Planning Good Change - Page 29 - Next Page

First Things First

7. Match rigorous program assessment to learning goals and student outcomes

The recent networking of schools has been accomplished with remarkably little attention to the assessment of results. The lack of data gathering is akin to sailing blindly through the fog. Because we are exploring many uncharted seas, the risks of ship wreck and failure are quite high. And those risks are made all the more serious by a failure to climb the mast so that the program can be adjusted in response to data gathered as the innovation proceeds.

In the best implementations, we combine our knowledge of best practice in other districts with intense local data gathering to find out which strategies are working and which ones are failing or disappointing. Denial flourishes in a system without assessment and the program can lunge forward toward shallows and hazards without anyone recognizing that there are problems until it may be too late.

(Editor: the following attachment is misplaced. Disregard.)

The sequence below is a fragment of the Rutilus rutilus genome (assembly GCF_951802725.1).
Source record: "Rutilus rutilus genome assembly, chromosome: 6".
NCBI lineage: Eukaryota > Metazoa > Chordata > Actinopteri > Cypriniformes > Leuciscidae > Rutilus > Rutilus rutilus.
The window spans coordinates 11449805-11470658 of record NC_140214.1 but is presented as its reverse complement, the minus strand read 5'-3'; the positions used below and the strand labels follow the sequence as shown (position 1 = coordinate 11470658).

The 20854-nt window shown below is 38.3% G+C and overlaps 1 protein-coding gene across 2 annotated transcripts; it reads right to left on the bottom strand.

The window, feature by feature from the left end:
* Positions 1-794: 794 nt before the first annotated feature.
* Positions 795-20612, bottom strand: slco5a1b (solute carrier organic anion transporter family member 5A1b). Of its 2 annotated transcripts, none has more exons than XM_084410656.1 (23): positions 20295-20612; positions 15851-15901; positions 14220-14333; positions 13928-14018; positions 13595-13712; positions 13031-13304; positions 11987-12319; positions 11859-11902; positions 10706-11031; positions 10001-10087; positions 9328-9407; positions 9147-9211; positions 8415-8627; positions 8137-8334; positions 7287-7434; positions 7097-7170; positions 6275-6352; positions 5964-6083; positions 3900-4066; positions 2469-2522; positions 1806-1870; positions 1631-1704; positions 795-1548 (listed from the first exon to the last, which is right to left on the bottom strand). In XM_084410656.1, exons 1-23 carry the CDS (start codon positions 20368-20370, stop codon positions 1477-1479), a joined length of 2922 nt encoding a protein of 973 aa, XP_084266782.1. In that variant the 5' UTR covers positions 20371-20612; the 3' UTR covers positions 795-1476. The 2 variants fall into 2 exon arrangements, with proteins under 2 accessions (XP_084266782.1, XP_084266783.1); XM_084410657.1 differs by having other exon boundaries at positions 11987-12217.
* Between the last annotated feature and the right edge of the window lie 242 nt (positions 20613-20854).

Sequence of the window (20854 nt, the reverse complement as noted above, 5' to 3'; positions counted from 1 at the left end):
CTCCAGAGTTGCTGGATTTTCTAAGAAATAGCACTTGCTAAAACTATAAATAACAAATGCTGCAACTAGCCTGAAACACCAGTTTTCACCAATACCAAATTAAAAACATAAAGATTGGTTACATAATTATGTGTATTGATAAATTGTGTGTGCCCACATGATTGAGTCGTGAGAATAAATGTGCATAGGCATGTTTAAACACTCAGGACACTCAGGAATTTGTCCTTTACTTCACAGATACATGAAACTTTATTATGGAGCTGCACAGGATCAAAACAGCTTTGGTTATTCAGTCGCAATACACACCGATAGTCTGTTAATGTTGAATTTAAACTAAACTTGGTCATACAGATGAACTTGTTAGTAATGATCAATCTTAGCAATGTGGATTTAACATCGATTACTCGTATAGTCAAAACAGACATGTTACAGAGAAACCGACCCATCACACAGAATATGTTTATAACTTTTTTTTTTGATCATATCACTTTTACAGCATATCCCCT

The reason we gather data is to steer the program past obstructions and hazards toward success. We shed failing strategies. We redouble commitment to strategies that are working. We gradually shift our energies to those activities that produce the best results.

Without data, all strategies appear equal. We rob both teachers and students of opportunity. We fail to make the most of our resources. We fall more deeply into the trap of doing technology for technology's sake.

Without evidence of student learning, districts can hide behind measures of success that have little to do with schooling.

How computers? How many wired classrooms? How deep is the penetration?

This preoccupation with counting equipment and measuring penetration is characteristic of industry funded reports like the Star Report that make a fantastic leap from the possession of equipment to assumptions of program quality.

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Credits: The photographs were shot by Jamie McKenzie.
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